When it’s time to head outside for the bus, I usually send the dog with her to wait so I can get myself together. My dog Bailey reminds me of “Nana” from Peter Pan. She would never let a stranger enter the yard. Ever! You can ask the UPS man. He’ll tell ya. If he ever dares to come back.

I get my breakfast, lunch and snack together while still keeping one eye out the window to make sure that there are no shenanigans going on outside. I make a tea, a coffee and fill my water jug to bring to work. I may be part camel. This morning I pushed the button on the Keurig and realized I had forgotten to put the cup under the spout.

“What the insert curse word here!”

Ever done that? There really should be a sensor of some sort. Keurig, if you’re listening, can you maybe incorporate that on your next model? I’d really appreciate it.


But, oh joy, now I get to go to work. That makes waking up to all this totally worth it. Someone needs to come up with a font called “Sarcasm“. Just sayin.

What’s your morning routine like? Do you get things ready the night before or do you live on the edge like me? I’d love to hear.

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Square Pegs


I have been at this blogging thing for going on four years now.

Every year around my blogiversary I toy with the idea of shutting it down.

“I gave it a real shot! It’s just not fulfilling the dream I had when I started. I’m done!”

So I thought a little harder than I ever had before and realized, in all honesty, I haven’t been true to myself. I really haven’t given it a real shot, especially after reading about some successful bloggers. Dang, they work hard! Success hasn’t just happened to them. They have put in the time, the effort, the sacrifice.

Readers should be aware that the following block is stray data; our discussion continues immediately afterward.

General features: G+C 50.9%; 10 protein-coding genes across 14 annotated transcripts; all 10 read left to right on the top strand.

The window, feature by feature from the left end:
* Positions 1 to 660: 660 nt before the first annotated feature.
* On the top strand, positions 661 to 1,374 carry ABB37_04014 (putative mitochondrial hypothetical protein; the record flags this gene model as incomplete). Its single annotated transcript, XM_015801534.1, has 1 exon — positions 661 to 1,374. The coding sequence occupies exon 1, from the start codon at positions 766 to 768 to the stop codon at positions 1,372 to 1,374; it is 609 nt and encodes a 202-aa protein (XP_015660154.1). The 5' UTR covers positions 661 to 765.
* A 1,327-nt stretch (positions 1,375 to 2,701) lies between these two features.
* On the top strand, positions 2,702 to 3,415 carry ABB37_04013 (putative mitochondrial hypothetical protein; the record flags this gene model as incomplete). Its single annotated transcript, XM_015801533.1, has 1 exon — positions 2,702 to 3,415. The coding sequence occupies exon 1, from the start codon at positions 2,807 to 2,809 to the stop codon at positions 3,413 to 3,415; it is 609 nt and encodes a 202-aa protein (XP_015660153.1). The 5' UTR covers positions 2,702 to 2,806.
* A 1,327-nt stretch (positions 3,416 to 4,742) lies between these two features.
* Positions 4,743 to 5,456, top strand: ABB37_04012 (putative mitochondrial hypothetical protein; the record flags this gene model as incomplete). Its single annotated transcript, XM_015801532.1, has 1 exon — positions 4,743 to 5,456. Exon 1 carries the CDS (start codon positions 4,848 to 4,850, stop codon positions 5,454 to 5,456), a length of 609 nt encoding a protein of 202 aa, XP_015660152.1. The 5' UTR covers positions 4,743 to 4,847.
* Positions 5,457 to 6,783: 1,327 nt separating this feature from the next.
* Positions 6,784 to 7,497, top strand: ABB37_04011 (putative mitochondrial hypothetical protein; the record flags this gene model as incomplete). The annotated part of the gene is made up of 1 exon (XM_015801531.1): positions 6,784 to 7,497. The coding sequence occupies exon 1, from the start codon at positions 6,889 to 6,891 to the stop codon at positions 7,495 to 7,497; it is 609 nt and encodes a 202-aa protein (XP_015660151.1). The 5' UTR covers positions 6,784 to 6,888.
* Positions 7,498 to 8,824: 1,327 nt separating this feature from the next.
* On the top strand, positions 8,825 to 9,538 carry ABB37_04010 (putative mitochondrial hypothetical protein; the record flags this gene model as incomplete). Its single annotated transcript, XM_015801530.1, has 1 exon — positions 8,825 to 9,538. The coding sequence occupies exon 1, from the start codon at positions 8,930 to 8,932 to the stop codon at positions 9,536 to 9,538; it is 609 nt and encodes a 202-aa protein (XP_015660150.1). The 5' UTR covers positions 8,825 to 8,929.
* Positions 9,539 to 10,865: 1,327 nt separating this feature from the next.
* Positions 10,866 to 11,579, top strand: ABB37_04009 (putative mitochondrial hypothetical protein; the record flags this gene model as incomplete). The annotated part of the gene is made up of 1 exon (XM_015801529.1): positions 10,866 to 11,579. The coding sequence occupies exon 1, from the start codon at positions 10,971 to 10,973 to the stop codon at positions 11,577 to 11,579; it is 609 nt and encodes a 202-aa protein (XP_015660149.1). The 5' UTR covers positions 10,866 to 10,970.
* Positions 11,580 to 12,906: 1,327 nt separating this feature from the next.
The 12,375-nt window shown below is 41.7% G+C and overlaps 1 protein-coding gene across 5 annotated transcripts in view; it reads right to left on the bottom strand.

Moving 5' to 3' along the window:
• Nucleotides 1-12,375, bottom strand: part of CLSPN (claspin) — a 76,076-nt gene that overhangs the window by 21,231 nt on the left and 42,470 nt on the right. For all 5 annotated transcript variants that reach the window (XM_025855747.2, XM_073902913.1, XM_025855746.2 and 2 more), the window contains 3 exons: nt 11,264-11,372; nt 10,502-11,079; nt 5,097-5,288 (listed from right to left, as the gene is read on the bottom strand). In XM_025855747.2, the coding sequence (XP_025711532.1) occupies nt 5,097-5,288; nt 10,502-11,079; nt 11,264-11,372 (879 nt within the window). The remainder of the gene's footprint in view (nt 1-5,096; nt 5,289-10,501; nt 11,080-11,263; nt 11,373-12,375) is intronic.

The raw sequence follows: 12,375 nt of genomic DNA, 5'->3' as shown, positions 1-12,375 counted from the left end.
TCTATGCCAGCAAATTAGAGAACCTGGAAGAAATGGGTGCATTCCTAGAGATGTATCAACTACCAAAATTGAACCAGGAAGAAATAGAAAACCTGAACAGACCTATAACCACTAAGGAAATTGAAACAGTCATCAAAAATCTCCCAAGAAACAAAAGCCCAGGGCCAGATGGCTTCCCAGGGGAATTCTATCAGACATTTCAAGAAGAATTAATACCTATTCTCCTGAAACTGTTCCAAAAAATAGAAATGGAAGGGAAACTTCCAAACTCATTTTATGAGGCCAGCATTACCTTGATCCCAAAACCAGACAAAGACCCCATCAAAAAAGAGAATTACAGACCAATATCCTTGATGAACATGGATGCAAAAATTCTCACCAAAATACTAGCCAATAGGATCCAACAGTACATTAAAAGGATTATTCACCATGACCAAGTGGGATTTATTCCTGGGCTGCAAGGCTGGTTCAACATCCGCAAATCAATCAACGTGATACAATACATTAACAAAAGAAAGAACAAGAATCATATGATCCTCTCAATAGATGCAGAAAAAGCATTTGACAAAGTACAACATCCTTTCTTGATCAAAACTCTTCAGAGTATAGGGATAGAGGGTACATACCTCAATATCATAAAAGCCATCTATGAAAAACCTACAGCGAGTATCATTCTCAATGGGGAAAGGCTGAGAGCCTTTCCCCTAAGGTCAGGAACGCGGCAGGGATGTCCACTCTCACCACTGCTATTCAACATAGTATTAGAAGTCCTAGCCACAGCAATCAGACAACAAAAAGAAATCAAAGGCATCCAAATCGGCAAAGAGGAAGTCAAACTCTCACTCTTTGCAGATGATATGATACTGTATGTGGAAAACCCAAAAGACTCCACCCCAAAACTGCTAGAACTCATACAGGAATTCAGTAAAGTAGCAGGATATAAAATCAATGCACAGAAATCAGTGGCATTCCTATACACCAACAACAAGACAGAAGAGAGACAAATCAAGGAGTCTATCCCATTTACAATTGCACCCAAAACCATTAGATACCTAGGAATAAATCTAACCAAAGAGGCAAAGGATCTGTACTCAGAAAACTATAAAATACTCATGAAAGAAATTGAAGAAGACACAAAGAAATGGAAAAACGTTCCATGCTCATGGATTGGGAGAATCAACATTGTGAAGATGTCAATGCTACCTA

I simply haven’t.

The occasional post, then nothing, then excuses to my loyal readers. That’s what I’ve become. After a couple of months of soul-searching, waffling back and forth, to quit or not to quit and lots of tears about what a failure I am, it finally hit me.

For four years I have been trying to fit a square peg in a round hole.

I realized, I had pretty much proclaimed my site a food blog. I mean, I can cook but at this point I can’t compare to some of those amazing food bloggers out there. You know the ones who can dump out a can of dog food and make it look so good you have to run out and grab all the supplies and cook it up immediately and serve it at a dinner party? Yup, them.

Then I read this.

“Too many days are wasted comparing ourselves to others and wishing to be something we aren’t. Everybody has their own strengths and weaknesses and it is only when you accept everything you are-and aren’t- that you will truly succeed”.

And thought “It’s ok I’m not a food blogger”. It is something I’m good at, but maybe it isn’t everything I’m good at.

So I compiled a list of my strengths and weaknesses, my goals, my boundaries and my walls and most importantly, my excuses. I put them on paper so I could stare them down and address them.

I always thought time was my biggest issue. Like I don’t have any to spare. I’m too busy being a good mother, a good wife, a good friend, a good housekeeper, a good everything! There’s no time for me.

“When will I find the time to photograph a meal, or ever develop a recipe?”.

Then it hit me! Duh! I’m busy being a good mother, a good wife, a good friend, a good housekeeper, a good employee. I’m not just a cook. I’m all these things! This was my niche!

My time was being spent trying to be something I wasn’t. And all I was doing was spinning my wheels.

Now it’s time to make the changes.

One of my most awesomest (yeah, it’s a word) friends, Danielle at ENJI Daily had written an article about change, which I refer to a lot. She has also reminded me that every failure is a gift, a means of growth. It’s just how we look at it. And that almost no one goes from point A to point B in a linear way, we have little learning curves along the way.

I believe you have to be ready for change. So, for the first time in my life, I’m going to listen to the people around me who tell me I’m amazing and I’m simply going to be amazing.